While we cannot yet test the new replication model and verify if the 40% is a real figure I’m rather confident improvements made in this area will indeed reduce traffic and load in DAG scenarios.

Exchange 2016 Improvements  – Coexistence with Exchange 2013

In Exchange 2013 the CAS role/job is basically to route traffic and render content for the client this means that when you introduce Exchange 2016 in your infrastructure no changes are needed. I repeat as it will seem too good to be true, when you install Exchange 2016 no changes to Exchange 2013 infrastructure are needed as the CAS can render content and route mailbox access traffic to an Exchange 2016 Mailbox server.

Best yet? If you have a Load Balancer with a pool of servers you can even have a mix of Exchange 2013 and Exchange 2016 servers! You are in control here, you can decide when you move the namespace over the new Exchange version (this really seems too good to be true!).

Exchange 2016 Improvements  – Outlook Connectivity

With Exchange 2013 SP1 Microsoft introduced MAPI/HTTP as a new Outlook protocol in Exchange 2016 this will be enabled by default and no action from your side will be needed.

Exchange 2016 Improvements – Collaboration and Document Management

In Exchange 2010/2013 Microsoft introduced support for Office and PDF files so that users could preview these files without having a full client. In Office 365 users have experienced this and the ability to edit files via Office Web Apps, similarly to what happens within SharePoint, same model and capabilities will be implemented within Exchange 2016.

Unfortunately this will introduce a further layer of complication as the Office Web Apps server cannot be co-located with the Exchange 2016 Server so you will have to deploy an extra server in the infrastructure, furthermore if your deployment is making use of multiple data centers you will be forced to use what is known as bound namespace as while Exchange 2016 supports unbound namespace Office Web Apps server does not you can see this below:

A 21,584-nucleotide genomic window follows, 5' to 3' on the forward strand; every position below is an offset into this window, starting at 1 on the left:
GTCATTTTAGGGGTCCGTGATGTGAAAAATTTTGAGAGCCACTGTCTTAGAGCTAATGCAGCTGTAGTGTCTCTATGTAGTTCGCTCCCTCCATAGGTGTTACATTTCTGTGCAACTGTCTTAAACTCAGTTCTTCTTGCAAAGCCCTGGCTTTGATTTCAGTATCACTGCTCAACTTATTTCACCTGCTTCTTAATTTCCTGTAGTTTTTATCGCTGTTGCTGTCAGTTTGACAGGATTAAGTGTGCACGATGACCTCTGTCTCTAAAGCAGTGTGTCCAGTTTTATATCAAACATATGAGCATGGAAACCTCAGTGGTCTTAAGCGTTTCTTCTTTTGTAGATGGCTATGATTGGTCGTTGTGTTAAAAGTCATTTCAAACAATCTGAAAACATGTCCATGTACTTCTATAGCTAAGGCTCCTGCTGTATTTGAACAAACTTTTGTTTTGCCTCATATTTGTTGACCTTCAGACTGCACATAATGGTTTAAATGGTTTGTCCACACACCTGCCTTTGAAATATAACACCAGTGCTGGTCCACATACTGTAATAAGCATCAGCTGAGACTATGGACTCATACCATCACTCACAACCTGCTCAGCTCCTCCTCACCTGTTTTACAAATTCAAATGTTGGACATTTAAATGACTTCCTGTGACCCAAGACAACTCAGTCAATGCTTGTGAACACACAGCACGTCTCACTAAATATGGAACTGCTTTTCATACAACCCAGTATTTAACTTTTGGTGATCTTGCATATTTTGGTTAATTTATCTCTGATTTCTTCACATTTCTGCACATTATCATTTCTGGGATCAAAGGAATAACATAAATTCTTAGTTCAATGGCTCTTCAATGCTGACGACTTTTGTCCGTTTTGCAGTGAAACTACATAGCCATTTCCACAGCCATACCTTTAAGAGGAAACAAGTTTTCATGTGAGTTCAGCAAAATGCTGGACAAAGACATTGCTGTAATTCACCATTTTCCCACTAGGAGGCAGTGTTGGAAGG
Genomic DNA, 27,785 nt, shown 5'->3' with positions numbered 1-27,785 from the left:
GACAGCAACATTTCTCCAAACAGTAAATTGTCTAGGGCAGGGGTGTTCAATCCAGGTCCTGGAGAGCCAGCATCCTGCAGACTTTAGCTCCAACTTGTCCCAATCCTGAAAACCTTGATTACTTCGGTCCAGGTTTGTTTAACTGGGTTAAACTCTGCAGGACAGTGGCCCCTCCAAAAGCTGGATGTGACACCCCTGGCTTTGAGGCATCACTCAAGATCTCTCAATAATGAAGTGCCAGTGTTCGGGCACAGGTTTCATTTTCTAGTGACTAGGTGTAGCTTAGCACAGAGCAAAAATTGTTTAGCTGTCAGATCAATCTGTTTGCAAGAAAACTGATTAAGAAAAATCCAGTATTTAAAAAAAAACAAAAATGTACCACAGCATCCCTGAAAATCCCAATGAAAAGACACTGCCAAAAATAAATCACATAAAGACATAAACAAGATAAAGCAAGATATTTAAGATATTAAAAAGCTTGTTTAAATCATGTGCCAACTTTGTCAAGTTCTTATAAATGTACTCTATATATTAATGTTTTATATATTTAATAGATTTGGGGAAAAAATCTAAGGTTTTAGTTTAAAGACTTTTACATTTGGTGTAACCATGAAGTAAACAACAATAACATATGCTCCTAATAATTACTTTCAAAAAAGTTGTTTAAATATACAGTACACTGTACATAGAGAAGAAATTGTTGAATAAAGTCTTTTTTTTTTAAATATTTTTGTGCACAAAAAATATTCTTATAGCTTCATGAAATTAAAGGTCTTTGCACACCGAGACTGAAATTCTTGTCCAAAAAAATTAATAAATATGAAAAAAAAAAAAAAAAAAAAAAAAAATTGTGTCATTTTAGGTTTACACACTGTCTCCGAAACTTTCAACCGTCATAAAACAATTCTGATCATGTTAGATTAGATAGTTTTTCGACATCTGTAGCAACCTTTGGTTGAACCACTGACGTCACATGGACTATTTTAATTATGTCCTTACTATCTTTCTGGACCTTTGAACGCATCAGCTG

Exchange 2016 Office Web Apps


While personally I don’t like the introduction of the Office Web Apps Server component I think was a necessary evil to align On-Premises Exchange deployments with the Office 365 ones nonetheless I am eager to try this new release as many of the enhancement that have been implemented will solve a lot of issues many Exchange admins had to deal with.

Removal of the CAS server Role is a big step forward in simplifying the Exchange architecture but also in uniform configuration of the different servers, without all servers will have same code, same (or very similar) hardware configuration and so on, this new approach will make the environment even more resilient as it can suffer the loss of an arbitrary number of “CAS” servers.

What are your thoughts about the new Exchange 2016 Server? Are you eager to implement it or, as many others around the world, think it is just a funny name for Exchange 2013 SP2?

Be sure to check out the Exchange 2016 page all one stop shop for information and posts about Exchange 2016!